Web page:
If you’ve ever used TOR – the secure browser that hides any identifying cookies and mixes your web traffic untraceably in with other TOR users you’ll have seen what the web looks like to users with a poor reputation. Every time you see a reCAPTCHA it’s not just a simple checkbox, it’s answering dozens of visual puzzles. That’s what most bots will see with reCAPTCHA.
reCAPTCHA is no longer really based on separating humans from bots so much as it’s differentiating between “normal”, “good” users – probably human – and “bad” users – probably bots – based on many characteristics of the users session. It’s really pretty good at that, and with the “just check a box” version of reCAPTCHA most users will see most of the time it’s pretty low friction. It’s probably the most effective tool against subscription bombing at the moment.
Google have just released version 3 of reCAPTCHA. This isn’t really a CAPTCHA at all, rather it’s a way to track the behaviour and reputation of users as visible to Google. It watches your users as they interact with your site, sends all that data to Google and they provide a quality score for each user that you can combine with your own information about them to make decisions.
It’s all very low friction, and probably very effective at detecting malicious bots. But it’s also a very intrusive user tracking technology that’ll send user history to Google whenever they’re on a site that uses it. The list of information it captures is definitely enough to uniquely fingerprint and track a user. It’ll be interesting to see what happens when that collides with the move towards web browsers being more privacy-focused and hostile to tracking.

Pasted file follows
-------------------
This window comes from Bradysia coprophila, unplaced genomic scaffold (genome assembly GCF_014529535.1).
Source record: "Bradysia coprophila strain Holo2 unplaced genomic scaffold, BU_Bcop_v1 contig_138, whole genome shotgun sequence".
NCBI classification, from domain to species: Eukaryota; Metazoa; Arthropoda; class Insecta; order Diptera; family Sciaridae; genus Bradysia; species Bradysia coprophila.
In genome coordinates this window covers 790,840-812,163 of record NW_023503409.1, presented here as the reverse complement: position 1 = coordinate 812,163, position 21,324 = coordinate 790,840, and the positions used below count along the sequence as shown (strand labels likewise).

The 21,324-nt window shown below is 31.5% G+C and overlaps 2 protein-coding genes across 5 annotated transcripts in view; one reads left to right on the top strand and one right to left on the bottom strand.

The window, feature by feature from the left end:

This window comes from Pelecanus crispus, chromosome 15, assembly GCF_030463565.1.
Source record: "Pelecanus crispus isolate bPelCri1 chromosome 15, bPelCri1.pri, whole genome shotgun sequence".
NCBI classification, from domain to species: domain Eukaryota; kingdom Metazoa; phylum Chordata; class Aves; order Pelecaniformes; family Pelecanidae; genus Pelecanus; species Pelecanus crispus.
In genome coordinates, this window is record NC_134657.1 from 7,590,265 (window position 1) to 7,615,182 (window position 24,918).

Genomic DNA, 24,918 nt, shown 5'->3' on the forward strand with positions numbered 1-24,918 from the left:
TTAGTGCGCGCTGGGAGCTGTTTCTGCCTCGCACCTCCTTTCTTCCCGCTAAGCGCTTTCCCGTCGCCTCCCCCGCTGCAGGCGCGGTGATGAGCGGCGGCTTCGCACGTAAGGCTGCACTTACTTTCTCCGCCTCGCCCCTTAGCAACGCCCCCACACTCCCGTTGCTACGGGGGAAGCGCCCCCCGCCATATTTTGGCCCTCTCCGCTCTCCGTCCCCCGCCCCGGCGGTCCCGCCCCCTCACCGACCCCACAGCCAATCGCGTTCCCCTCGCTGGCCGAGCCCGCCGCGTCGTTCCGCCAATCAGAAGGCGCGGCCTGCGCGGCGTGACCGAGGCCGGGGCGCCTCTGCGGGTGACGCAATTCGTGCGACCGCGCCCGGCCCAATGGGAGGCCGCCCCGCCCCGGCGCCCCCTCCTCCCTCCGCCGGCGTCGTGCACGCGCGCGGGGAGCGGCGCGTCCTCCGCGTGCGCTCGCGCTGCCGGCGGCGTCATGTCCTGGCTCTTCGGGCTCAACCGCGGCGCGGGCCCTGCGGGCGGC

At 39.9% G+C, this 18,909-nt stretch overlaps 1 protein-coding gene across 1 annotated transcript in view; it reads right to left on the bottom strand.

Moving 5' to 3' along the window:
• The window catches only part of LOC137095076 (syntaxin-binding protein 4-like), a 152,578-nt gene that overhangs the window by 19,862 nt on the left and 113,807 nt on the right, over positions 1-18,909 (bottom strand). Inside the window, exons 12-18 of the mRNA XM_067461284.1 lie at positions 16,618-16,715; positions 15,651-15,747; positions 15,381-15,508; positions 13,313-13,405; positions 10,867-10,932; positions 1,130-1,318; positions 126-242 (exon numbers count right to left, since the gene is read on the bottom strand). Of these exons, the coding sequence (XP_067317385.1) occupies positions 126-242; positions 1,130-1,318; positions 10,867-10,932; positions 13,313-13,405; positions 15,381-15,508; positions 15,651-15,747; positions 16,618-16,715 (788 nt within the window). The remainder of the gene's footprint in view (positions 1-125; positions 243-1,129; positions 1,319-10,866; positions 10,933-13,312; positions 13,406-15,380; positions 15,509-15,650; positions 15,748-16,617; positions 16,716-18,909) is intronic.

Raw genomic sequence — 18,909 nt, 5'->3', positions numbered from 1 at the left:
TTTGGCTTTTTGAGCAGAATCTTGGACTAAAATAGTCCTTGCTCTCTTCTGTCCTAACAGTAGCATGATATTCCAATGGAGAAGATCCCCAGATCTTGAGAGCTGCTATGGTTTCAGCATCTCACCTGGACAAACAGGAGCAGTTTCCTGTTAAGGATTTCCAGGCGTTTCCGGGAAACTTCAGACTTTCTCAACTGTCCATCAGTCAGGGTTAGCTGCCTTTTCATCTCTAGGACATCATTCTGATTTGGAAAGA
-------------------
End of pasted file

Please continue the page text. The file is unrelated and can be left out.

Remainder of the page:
Much of the current deliverability advice focuses on a few key ideas:
- Authenticate your mail with SPF, DKIM and DMARC
- Use a dedicated IP.
- Monitor delivery.
- Clean your data.
All of these things are absolutely things you should be doing, but senders can do all these things and still have cruddy delivery. These things are great and can help your mail deliver better. But they’re not enough to get mail into the inbox.
As I think about email filters I can put them in some different broad categories based on the email types they target.
- Safety filters – block phishing and malware
- Unsolicited filters – block mail that looks like it’s unsolicited
- Unwanted filters – block mail that is unwanted by the recipient
Safety filters are pretty self explanatory. They use different signals like source IP, links, and virus signatures to block mail. Some safety filters are about protecting the infrastructure, so they act on senders that open too many connections, or send non-RFC compliant mail or act in ways that are not well-behaved.
Unsolicited filters have their own signals they use to determine if a message is unsolicited. These include a lot of the things we talk about in delivery. Things like spam complaints, bounces, and spamtrap hits are all things that indicate recipients never opted in to receive a particular email.